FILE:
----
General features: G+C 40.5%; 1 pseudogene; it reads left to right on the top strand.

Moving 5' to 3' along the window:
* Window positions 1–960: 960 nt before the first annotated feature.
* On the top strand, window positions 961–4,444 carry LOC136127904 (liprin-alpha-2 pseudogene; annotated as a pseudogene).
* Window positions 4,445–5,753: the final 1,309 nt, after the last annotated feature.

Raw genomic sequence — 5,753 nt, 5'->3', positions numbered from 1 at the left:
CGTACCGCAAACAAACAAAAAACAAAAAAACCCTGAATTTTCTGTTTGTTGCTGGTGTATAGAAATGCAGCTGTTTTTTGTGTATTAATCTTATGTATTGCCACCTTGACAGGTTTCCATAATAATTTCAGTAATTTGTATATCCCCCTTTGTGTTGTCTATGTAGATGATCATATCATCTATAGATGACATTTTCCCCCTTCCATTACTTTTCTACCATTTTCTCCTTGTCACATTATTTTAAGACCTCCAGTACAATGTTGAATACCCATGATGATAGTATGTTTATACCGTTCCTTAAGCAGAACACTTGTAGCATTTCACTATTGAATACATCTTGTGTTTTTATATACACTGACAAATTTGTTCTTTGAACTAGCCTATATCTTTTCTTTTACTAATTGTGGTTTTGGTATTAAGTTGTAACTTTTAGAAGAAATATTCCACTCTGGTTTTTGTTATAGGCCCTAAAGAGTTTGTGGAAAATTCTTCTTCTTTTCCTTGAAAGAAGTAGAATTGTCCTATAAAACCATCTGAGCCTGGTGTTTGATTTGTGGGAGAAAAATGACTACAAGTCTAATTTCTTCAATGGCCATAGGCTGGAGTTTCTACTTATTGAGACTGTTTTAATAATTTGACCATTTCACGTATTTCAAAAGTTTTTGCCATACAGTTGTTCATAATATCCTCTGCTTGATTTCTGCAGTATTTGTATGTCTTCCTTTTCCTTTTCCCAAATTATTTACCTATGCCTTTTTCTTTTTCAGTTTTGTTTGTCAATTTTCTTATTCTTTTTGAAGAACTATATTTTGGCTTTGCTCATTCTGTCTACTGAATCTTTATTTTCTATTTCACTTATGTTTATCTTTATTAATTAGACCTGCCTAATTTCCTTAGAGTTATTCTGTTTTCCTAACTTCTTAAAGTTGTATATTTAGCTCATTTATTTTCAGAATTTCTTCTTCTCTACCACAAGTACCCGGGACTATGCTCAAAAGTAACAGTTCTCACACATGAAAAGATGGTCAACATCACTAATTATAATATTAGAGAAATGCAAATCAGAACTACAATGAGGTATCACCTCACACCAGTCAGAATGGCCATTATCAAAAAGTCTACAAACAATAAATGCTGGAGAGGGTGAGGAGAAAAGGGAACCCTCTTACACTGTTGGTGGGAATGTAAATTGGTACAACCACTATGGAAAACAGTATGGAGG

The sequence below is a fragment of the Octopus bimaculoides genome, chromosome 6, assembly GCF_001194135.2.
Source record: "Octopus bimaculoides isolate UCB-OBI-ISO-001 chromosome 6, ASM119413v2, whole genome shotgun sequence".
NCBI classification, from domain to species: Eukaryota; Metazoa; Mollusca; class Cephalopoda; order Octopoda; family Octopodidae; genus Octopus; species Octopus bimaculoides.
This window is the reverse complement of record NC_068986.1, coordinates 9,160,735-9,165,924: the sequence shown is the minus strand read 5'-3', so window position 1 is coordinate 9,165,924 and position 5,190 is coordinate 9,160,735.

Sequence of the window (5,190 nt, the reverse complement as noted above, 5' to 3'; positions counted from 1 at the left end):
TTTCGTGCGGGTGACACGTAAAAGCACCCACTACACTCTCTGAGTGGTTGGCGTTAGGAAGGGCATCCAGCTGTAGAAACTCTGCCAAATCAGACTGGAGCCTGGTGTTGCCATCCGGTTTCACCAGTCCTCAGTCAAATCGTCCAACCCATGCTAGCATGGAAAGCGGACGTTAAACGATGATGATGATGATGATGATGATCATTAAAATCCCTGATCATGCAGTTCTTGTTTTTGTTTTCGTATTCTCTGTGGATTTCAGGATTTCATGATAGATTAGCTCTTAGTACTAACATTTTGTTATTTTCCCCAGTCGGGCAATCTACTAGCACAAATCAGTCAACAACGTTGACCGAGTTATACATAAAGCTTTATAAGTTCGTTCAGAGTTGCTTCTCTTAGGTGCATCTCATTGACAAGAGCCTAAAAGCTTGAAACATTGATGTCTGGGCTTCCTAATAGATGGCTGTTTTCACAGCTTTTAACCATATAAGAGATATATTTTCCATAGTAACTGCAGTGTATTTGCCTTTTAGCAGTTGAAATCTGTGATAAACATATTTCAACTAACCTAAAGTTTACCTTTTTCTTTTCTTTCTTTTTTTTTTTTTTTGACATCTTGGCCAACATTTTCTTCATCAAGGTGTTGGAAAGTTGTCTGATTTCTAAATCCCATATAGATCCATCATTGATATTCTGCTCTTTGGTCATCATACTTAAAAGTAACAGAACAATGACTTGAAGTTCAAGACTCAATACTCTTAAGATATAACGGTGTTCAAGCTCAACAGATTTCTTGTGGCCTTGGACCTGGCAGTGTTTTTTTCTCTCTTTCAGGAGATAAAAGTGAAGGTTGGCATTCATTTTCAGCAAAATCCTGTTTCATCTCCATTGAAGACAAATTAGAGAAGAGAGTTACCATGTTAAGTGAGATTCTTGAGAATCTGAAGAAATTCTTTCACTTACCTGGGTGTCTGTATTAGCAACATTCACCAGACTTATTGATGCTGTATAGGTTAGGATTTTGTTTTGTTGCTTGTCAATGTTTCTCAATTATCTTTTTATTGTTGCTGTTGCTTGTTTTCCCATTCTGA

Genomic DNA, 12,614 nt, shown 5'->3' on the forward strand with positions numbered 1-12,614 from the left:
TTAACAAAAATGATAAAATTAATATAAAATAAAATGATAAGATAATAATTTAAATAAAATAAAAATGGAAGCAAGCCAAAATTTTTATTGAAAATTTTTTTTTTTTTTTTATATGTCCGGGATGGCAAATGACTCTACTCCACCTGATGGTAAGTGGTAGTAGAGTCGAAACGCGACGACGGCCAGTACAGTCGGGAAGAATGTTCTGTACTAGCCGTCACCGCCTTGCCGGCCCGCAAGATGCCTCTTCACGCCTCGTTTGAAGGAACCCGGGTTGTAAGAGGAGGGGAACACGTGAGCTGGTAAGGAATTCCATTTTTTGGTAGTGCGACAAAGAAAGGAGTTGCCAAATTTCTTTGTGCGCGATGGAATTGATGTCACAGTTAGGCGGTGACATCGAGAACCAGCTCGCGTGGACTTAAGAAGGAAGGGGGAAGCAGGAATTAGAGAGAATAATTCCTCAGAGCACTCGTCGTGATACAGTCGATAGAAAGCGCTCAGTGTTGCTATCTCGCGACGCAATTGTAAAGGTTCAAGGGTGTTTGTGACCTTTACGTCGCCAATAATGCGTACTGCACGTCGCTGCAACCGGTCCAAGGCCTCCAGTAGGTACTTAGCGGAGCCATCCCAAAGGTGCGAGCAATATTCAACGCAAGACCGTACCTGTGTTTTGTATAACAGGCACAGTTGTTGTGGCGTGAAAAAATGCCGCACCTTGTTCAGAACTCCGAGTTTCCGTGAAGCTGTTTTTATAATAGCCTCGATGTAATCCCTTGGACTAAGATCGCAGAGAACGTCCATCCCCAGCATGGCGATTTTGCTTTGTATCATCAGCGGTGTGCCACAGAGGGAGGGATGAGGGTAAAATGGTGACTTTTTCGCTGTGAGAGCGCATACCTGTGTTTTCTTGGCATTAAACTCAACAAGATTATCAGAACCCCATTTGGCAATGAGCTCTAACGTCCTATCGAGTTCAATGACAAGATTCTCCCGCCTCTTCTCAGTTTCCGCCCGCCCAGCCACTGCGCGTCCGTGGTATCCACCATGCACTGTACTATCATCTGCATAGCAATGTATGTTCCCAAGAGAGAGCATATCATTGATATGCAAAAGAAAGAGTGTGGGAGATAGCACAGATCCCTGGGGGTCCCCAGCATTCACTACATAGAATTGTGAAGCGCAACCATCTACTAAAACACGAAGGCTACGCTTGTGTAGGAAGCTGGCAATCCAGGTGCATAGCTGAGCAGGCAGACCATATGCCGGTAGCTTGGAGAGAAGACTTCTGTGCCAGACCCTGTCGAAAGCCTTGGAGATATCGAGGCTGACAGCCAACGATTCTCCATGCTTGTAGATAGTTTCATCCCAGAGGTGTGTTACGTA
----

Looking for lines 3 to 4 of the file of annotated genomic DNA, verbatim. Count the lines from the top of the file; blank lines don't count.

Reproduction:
* Window positions 1–960: 960 nt before the first annotated feature.
* On the top strand, window positions 961–4,444 carry LOC136127904 (liprin-alpha-2 pseudogene; annotated as a pseudogene).